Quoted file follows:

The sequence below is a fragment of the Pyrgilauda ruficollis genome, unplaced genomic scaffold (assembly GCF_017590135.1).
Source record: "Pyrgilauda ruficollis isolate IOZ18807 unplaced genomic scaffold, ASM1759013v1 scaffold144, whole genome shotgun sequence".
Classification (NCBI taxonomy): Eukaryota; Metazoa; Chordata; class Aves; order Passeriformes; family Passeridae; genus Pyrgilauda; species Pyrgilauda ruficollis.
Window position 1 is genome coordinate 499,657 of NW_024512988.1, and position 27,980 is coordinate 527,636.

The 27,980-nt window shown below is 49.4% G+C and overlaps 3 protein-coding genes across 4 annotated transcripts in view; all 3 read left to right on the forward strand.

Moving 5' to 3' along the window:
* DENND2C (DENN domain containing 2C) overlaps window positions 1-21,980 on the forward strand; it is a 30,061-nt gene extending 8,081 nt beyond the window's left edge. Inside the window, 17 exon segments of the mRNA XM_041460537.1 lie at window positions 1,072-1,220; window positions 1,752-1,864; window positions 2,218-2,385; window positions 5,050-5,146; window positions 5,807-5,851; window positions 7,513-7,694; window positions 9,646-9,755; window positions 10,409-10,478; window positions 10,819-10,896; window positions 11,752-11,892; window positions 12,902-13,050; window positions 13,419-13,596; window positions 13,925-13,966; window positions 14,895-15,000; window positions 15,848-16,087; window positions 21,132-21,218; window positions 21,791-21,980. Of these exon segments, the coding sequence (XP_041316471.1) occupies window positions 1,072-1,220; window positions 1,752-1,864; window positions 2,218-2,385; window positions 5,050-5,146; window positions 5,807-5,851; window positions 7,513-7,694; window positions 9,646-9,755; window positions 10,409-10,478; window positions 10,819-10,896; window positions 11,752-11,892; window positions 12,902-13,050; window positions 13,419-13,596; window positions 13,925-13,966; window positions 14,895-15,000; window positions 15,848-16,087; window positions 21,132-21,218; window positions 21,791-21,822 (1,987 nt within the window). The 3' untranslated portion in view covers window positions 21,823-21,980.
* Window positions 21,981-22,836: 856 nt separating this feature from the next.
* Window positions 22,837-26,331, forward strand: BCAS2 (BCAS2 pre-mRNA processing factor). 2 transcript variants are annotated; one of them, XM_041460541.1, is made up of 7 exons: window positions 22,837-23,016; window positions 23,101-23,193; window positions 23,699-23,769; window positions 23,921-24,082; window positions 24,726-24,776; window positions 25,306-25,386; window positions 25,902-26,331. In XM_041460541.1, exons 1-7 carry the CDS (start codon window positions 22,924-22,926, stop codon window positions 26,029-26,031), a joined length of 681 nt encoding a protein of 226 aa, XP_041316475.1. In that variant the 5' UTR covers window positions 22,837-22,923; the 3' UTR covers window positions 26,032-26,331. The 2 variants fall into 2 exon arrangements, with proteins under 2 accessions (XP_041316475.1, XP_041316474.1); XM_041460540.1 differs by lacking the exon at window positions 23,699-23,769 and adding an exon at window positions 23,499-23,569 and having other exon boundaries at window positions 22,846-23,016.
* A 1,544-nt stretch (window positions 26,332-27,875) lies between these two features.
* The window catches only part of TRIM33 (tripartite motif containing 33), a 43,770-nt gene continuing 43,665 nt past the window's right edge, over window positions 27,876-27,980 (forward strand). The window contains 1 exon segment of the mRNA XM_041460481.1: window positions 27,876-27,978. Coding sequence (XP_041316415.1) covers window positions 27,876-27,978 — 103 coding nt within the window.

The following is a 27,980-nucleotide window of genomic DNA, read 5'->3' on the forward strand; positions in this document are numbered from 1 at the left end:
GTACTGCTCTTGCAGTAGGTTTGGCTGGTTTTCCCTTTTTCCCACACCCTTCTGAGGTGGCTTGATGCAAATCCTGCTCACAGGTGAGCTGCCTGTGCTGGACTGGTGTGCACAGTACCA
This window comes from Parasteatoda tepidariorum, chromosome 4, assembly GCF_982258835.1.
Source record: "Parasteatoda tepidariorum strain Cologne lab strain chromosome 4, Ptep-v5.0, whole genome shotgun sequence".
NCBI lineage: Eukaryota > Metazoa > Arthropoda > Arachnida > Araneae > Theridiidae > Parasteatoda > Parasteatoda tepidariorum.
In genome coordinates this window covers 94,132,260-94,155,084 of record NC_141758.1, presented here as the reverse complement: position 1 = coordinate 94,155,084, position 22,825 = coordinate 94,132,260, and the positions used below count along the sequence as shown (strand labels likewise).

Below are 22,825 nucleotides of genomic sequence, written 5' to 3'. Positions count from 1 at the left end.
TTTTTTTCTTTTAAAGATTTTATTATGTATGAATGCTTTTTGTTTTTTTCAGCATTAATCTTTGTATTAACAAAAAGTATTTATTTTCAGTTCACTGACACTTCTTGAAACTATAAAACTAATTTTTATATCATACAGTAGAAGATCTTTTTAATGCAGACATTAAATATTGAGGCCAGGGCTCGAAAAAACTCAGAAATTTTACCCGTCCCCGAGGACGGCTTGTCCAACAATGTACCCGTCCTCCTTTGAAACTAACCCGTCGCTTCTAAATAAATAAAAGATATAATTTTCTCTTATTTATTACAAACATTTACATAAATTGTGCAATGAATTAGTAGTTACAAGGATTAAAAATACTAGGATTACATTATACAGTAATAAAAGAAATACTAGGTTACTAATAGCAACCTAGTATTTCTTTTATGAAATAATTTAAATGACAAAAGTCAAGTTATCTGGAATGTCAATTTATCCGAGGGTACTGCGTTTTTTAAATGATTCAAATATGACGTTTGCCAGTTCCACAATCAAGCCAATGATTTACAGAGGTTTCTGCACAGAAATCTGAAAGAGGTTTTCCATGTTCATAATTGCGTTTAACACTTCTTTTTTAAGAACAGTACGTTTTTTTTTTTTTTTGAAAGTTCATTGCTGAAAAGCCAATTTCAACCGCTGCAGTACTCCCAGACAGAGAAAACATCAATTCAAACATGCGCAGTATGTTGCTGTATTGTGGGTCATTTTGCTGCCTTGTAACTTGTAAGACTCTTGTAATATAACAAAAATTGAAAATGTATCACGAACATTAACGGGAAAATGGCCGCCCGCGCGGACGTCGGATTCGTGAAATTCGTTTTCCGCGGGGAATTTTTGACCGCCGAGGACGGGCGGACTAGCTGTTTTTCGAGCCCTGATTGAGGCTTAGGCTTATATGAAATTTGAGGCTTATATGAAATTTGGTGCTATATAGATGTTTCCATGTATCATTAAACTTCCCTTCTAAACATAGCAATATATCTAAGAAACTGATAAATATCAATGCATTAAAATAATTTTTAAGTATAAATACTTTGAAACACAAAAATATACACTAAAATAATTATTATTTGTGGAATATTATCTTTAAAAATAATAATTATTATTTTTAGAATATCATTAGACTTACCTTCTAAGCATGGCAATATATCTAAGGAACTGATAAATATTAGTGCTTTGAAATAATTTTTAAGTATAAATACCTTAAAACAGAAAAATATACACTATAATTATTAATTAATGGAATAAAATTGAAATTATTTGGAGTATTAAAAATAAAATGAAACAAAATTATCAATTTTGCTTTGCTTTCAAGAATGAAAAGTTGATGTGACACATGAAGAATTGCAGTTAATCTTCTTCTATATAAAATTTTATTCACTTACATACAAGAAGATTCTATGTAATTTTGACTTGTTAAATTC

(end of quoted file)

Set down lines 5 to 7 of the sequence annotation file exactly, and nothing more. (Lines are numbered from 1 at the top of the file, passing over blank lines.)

The 27,980-nt window shown below is 49.4% G+C and overlaps 3 protein-coding genes across 4 annotated transcripts in view; all 3 read left to right on the forward strand.

Moving 5' to 3' along the window:
* DENND2C (DENN domain containing 2C) overlaps window positions 1-21,980 on the forward strand; it is a 30,061-nt gene extending 8,081 nt beyond the window's left edge. Inside the window, 17 exon segments of the mRNA XM_041460537.1 lie at window positions 1,072-1,220; window positions 1,752-1,864; window positions 2,218-2,385; window positions 5,050-5,146; window positions 5,807-5,851; window positions 7,513-7,694; window positions 9,646-9,755; window positions 10,409-10,478; window positions 10,819-10,896; window positions 11,752-11,892; window positions 12,902-13,050; window positions 13,419-13,596; window positions 13,925-13,966; window positions 14,895-15,000; window positions 15,848-16,087; window positions 21,132-21,218; window positions 21,791-21,980. Of these exon segments, the coding sequence (XP_041316471.1) occupies window positions 1,072-1,220; window positions 1,752-1,864; window positions 2,218-2,385; window positions 5,050-5,146; window positions 5,807-5,851; window positions 7,513-7,694; window positions 9,646-9,755; window positions 10,409-10,478; window positions 10,819-10,896; window positions 11,752-11,892; window positions 12,902-13,050; window positions 13,419-13,596; window positions 13,925-13,966; window positions 14,895-15,000; window positions 15,848-16,087; window positions 21,132-21,218; window positions 21,791-21,822 (1,987 nt within the window). The 3' untranslated portion in view covers window positions 21,823-21,980.